Friday, 18 December 2020
Harassment, Harmful Communications and Related Offences Bill 2017: Committee and Remaining Stages
I move amendment No. 1:
1. In page 3, to delete lines 19 to 27, and substitute the following:“ “intimate image” means a visual recording of a person made, with or without the consent, by any means including a photographic, film or video recording (whether or not the image of the person has been altered in any way)—(a) (i) of his or her genital organs or anal region or her breasts (whether covered by underwear or bare),(ii) in which the person is nude, is exposing his or her genital organs or anal region or her breasts, or(b) in respect of which, if it was recorded with consent, at the time of the recording and afterwards, there were circumstances that gave rise to a reasonable expectation of privacy,
(iii) in which the person is engaged in sexual activity,
(c) any facsimile image, whether generated by computer graphics or in any other way, purporting to be the genital organs, anal region or breasts of the person or to be an image of the person engaged in any sexual activity, or
(d) any photographic or video-recorded image of the person, or any other person, manipulated so as to appear to be an image of the person’s genital organs, anal region or, in the case of a female, her breasts or of the person engaged in any sexual activity;”.
First, I want to thank the individual campaigners and organisations which have supported Deputies and Senators over the past number of weeks in strengthening this Bill with suggested amendments arising from their lived experience of supporting women and men affected by the issues in this Bill, particularly the Rape Crisis Network Ireland, RCNI, Safe Ireland, the National Observatory on Violence against Women and the Domestic Violence Advocacy Service.
Amendment No. 1 is a comprehensive rewriting of the definition of intimate image in the Bill and I thank the RCNI for its assistance in drafting it. This definition is key as it sets the parameters for the kinds of images and related offences that will be covered by this legislation. It is the definition on which this entire Bill is founded and on which its successful implementation will depend. I know that issues were raised with the previous definition and whether it was comprehensive enough in applying to so-called deep fakes, where an individual may have their image altered and superimposed onto sexual images of other bodies. These may not be intimate images of the individual, per se, but the distressing effect is obviously the same and indeed could potentially be worse.
I welcome that the Minister of State accepted an amendment to this section from Deputy O’Callaghan which resolves the deep fake issue. However, in my amendment, which is an edited version of one submitted by Deputies Pringle, Collins and Connolly, I am concerned that there is no explicit recognition in the definition of the principle of consent and that whether the image was taken with or without an individual’s consent is immaterial in defining it as an intimate image, which is why I have specifically included an additional clause of with or without consent in my proposed amendment.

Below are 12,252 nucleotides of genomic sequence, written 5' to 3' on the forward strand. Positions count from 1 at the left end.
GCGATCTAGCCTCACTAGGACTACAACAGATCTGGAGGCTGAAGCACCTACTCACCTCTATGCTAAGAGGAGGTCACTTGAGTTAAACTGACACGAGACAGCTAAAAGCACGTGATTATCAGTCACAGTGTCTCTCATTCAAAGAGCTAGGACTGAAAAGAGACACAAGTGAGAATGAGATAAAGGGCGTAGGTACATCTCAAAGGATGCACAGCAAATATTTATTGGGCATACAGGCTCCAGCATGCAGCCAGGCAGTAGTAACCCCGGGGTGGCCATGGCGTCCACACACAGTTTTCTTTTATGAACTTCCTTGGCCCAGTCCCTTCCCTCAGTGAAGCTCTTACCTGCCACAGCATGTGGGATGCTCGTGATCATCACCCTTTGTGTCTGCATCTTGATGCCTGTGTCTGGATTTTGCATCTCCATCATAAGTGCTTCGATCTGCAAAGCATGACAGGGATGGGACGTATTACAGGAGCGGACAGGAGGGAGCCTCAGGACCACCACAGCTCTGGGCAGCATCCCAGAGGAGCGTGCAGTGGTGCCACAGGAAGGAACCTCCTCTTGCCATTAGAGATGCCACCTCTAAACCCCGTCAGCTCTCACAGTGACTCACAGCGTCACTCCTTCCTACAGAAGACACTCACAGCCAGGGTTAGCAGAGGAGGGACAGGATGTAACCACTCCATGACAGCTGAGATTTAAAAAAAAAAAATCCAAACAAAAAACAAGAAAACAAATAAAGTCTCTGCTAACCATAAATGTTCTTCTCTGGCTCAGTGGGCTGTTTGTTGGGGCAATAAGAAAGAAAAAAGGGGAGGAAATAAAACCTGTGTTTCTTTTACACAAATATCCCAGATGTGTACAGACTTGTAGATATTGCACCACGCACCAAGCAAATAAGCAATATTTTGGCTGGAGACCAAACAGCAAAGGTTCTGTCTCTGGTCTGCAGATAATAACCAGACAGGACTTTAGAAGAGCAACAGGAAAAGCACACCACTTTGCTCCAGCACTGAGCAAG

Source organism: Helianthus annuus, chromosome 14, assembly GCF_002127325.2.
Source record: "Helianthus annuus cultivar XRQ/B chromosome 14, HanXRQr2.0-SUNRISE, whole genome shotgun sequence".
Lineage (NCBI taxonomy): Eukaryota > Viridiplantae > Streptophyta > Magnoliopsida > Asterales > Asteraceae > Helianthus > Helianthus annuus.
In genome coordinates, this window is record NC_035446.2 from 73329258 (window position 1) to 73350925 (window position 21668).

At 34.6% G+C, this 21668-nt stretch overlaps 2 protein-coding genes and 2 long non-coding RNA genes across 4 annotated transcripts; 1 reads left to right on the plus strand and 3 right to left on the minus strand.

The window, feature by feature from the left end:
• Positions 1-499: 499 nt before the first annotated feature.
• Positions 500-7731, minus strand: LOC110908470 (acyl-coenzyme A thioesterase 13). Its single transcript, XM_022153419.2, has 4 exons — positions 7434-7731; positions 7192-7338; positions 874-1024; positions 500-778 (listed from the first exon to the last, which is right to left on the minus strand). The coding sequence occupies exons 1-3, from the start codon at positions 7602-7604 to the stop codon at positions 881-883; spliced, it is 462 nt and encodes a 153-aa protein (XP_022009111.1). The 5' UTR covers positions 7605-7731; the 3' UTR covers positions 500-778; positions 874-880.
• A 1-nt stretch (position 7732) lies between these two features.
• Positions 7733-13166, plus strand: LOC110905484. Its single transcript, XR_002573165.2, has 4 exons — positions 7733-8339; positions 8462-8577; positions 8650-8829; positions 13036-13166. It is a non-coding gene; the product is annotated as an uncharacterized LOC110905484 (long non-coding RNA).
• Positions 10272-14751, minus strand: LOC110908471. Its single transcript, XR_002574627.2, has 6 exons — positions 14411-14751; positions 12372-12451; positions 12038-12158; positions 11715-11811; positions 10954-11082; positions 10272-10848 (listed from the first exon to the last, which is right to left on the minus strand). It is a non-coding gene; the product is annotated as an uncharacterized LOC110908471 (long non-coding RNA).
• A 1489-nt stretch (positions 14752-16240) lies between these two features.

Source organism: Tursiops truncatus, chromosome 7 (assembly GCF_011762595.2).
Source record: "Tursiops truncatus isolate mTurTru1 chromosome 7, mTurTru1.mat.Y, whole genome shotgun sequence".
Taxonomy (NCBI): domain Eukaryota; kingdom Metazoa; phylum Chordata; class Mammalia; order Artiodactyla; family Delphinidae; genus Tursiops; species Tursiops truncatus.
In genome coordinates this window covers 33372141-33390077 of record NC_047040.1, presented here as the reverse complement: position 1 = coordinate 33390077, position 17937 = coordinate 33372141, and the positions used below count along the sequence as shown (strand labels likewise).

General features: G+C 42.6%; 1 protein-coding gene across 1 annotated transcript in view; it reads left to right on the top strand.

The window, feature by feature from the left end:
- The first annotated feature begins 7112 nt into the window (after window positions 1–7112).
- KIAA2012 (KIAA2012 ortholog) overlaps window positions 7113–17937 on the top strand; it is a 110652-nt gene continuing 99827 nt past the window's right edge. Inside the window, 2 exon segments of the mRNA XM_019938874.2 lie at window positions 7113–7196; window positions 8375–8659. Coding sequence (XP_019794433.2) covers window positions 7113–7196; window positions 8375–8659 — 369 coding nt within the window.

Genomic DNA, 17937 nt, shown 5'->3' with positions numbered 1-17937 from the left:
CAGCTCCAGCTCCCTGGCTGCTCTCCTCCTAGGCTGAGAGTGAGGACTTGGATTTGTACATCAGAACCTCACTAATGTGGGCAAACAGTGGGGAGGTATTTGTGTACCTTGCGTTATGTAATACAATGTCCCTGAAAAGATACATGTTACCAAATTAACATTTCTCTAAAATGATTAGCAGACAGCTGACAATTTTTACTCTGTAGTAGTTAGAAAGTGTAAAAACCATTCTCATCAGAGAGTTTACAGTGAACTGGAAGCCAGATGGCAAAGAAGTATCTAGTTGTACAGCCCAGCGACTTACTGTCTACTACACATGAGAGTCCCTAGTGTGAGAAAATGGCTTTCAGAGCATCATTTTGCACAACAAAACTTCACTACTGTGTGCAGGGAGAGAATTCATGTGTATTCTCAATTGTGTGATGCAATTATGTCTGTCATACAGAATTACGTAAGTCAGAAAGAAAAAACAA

Amendment No. 2 is also a rewording of a similar amendment tabled by Deputy Pringle. That amendment sought to expand and clarify that section 2, which is the principal section relating to the distribution of intimate images and would apply to various other related actions, including advertising, transmitting, and selling such images. The Minister of State, in responding to the amendment in the Dáil last night, said he believed that all such activities were adequately covered by the current wording with the exception of the “make available” clause. I am, therefore, proposing that such a clause be inserted into the section 2 offence.
Amendments Nos. 3 and 4 relate to additional and specific offences that have been called for by the various NGOs which advocate and provide services in this area. Amendment No. 3 would add a specific provision on making the recording of an intimate image with attempt to cause harm an offence. This was a provision that was contained in Deputy Howlin’s Bill, as initiated, but was removed during the Dáil debate. The Rape Crisis Network Ireland has called for the offence to be retained, stating in a submission made to all Senators that, "The fact of recording or the threat to record intimate images is every bit as capable of causing harm as their threatened or actual distribution or publication." I ask the Minister of State to comment on why such an important offence has been dropped and to consider reinstating it.
Amendment No. 4 relates to a specific additional offence of retaining intimate images. This was the specific wording asked for by Safe Ireland in their commentary on the Dáil Report Stage amendments circulated yesterday. If a person is holding or keeping intimate images with the intention of causing harm and distress, this should also be a criminal offence along with the distribution of images.